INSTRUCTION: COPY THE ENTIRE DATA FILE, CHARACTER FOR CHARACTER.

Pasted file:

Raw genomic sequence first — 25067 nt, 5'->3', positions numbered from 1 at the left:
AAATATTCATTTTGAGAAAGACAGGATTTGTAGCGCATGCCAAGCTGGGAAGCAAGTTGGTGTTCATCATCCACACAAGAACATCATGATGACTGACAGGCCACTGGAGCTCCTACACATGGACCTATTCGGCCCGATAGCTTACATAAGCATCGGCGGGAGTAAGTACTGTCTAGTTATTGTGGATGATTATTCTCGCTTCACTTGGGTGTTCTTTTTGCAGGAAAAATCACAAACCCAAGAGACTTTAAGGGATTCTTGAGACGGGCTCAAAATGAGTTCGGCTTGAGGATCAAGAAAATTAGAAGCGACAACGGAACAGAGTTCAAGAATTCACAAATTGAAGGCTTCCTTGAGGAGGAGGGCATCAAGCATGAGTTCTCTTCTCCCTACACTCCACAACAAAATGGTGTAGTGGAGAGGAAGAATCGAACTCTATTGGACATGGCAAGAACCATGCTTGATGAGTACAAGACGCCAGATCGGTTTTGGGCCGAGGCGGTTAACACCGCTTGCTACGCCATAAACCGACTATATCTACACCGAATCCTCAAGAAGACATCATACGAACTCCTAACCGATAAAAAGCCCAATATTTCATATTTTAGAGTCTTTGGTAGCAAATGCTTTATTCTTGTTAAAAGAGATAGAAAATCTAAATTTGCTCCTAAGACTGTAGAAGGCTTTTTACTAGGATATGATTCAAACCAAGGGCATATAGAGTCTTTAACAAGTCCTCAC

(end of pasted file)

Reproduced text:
Raw genomic sequence first — 25067 nt, 5'->3', positions numbered from 1 at the left:
AAATATTCATTTTGAGAAAGACAGGATTTGTAGCGCATGCCAAGCTGGGAAGCAAGTTGGTGTTCATCATCCACACAAGAACATCATGATGACTGACAGGCCACTGGAGCTCCTACACATGGACCTATTCGGCCCGATAGCTTACATAAGCATCGGCGGGAGTAAGTACTGTCTAGTTATTGTGGATGATTATTCTCGCTTCACTTGGGTGTTCTTTTTGCAGGAAAAATCACAAACCCAAGAGACTTTAAGGGATTCTTGAGACGGGCTCAAAATGAGTTCGGCTTGAGGATCAAGAAAATTAGAAGCGACAACGGAACAGAGTTCAAGAATTCACAAATTGAAGGCTTCCTTGAGGAGGAGGGCATCAAGCATGAGTTCTCTTCTCCCTACACTCCACAACAAAATGGTGTAGTGGAGAGGAAGAATCGAACTCTATTGGACATGGCAAGAACCATGCTTGATGAGTACAAGACGCCAGATCGGTTTTGGGCCGAGGCGGTTAACACCGCTTGCTACGCCATAAACCGACTATATCTACACCGAATCCTCAAGAAGACATCATACGAACTCCTAACCGATAAAAAGCCCAATATTTCATATTTTAGAGTCTTTGGTAGCAAATGCTTTATTCTTGTTAAAAGAGATAGAAAATCTAAATTTGCTCCTAAGACTGTAGAAGGCTTTTTACTAGGATATGATTCAAACCAAGGGCATATAGAGTCTTTAACAAGTCCTCAC